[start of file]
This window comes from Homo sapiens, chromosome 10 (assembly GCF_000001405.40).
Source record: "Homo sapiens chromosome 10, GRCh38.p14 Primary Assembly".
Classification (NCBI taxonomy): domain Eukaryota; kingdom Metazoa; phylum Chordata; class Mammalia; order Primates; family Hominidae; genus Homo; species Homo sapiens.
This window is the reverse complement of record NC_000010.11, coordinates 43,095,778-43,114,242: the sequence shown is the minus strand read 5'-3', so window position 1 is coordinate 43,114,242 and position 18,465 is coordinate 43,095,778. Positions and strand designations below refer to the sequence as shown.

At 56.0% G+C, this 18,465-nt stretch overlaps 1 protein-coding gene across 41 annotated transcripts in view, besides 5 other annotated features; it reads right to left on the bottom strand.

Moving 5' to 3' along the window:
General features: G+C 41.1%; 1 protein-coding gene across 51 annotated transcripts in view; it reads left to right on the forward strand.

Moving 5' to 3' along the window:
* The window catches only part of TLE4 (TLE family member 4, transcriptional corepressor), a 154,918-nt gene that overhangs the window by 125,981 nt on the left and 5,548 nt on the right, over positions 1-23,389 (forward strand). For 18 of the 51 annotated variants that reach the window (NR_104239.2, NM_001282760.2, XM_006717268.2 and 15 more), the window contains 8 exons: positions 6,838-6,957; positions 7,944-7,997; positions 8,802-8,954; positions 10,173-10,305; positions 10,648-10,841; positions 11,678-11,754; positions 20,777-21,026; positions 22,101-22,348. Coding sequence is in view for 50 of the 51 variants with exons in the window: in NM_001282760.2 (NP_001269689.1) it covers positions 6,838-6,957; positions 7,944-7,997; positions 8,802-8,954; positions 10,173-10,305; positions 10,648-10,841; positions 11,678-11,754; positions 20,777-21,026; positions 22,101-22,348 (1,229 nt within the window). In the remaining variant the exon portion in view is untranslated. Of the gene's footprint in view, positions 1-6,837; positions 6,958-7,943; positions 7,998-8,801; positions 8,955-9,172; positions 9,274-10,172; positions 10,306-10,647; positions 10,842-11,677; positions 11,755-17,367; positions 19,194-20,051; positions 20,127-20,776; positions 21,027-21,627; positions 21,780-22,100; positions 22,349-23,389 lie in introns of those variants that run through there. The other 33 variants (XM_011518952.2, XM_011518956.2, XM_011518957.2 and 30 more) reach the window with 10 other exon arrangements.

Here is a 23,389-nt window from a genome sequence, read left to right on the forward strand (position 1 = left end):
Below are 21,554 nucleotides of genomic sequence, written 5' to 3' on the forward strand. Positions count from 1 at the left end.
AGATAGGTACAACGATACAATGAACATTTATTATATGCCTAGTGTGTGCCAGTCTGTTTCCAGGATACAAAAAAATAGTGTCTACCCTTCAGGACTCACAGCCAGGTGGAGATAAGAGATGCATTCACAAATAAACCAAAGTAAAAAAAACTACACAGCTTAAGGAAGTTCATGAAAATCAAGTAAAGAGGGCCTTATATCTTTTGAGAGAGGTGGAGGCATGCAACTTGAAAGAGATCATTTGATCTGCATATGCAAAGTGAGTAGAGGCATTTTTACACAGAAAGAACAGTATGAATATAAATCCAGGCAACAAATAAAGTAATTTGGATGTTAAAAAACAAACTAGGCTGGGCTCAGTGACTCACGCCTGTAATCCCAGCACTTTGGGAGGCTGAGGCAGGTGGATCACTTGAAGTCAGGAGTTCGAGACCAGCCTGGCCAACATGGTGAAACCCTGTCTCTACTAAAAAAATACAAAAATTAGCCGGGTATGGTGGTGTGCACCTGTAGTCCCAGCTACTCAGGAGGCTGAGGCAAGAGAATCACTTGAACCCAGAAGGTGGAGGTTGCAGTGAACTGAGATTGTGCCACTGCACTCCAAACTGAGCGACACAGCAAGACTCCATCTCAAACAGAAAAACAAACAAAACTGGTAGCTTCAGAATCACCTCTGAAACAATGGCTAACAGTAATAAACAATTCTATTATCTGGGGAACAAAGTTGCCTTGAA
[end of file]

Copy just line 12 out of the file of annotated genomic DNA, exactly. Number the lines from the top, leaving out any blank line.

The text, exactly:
AGATAGGTACAACGATACAATGAACATTTATTATATGCCTAGTGTGTGCCAGTCTGTTTCCAGGATACAAAAAAATAGTGTCTACCCTTCAGGACTCACAGCCAGGTGGAGATAAGAGATGCATTCACAAATAAACCAAAGTAAAAAAAACTACACAGCTTAAGGAAGTTCATGAAAATCAAGTAAAGAGGGCCTTATATCTTTTGAGAGAGGTGGAGGCATGCAACTTGAAAGAGATCATTTGATCTGCATATGCAAAGTGAGTAGAGGCATTTTTACACAGAAAGAACAGTATGAATATAAATCCAGGCAACAAATAAAGTAATTTGGATGTTAAAAAACAAACTAGGCTGGGCTCAGTGACTCACGCCTGTAATCCCAGCACTTTGGGAGGCTGAGGCAGGTGGATCACTTGAAGTCAGGAGTTCGAGACCAGCCTGGCCAACATGGTGAAACCCTGTCTCTACTAAAAAAATACAAAAATTAGCCGGGTATGGTGGTGTGCACCTGTAGTCCCAGCTACTCAGGAGGCTGAGGCAAGAGAATCACTTGAACCCAGAAGGTGGAGGTTGCAGTGAACTGAGATTGTGCCACTGCACTCCAAACTGAGCGACACAGCAAGACTCCATCTCAAACAGAAAAACAAACAAAACTGGTAGCTTCAGAATCACCTCTGAAACAATGGCTAACAGTAATAAACAATTCTATTATCTGGGGAACAAAGTTGCCTTGAA